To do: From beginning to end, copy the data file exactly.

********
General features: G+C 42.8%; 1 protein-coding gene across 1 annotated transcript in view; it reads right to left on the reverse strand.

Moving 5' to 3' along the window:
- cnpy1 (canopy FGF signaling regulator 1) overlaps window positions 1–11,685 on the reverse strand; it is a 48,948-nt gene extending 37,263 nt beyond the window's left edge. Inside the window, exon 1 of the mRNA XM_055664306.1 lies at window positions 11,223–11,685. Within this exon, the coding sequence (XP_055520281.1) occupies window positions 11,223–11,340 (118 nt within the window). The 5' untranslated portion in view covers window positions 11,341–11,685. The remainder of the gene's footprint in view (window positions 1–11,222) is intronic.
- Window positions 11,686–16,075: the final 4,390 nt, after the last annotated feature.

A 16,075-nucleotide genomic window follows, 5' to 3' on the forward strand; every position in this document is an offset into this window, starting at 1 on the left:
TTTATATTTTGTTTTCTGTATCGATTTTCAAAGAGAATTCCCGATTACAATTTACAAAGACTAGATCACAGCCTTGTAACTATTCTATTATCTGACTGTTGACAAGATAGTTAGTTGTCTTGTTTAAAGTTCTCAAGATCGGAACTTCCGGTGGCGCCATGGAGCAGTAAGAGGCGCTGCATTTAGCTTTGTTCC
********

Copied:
General features: G+C 42.8%; 1 protein-coding gene across 1 annotated transcript in view; it reads right to left on the reverse strand.

Moving 5' to 3' along the window:
- cnpy1 (canopy FGF signaling regulator 1) overlaps window positions 1–11,685 on the reverse strand; it is a 48,948-nt gene extending 37,263 nt beyond the window's left edge. Inside the window, exon 1 of the mRNA XM_055664306.1 lies at window positions 11,223–11,685. Within this exon, the coding sequence (XP_055520281.1) occupies window positions 11,223–11,340 (118 nt within the window). The 5' untranslated portion in view covers window positions 11,341–11,685. The remainder of the gene's footprint in view (window positions 1–11,222) is intronic.
- Window positions 11,686–16,075: the final 4,390 nt, after the last annotated feature.

A 16,075-nucleotide genomic window follows, 5' to 3' on the forward strand; every position in this document is an offset into this window, starting at 1 on the left:
TTTATATTTTGTTTTCTGTATCGATTTTCAAAGAGAATTCCCGATTACAATTTACAAAGACTAGATCACAGCCTTGTAACTATTCTATTATCTGACTGTTGACAAGATAGTTAGTTGTCTTGTTTAAAGTTCTCAAGATCGGAACTTCCGGTGGCGCCATGGAGCAGTAAGAGGCGCTGCATTTAGCTTTGTTCC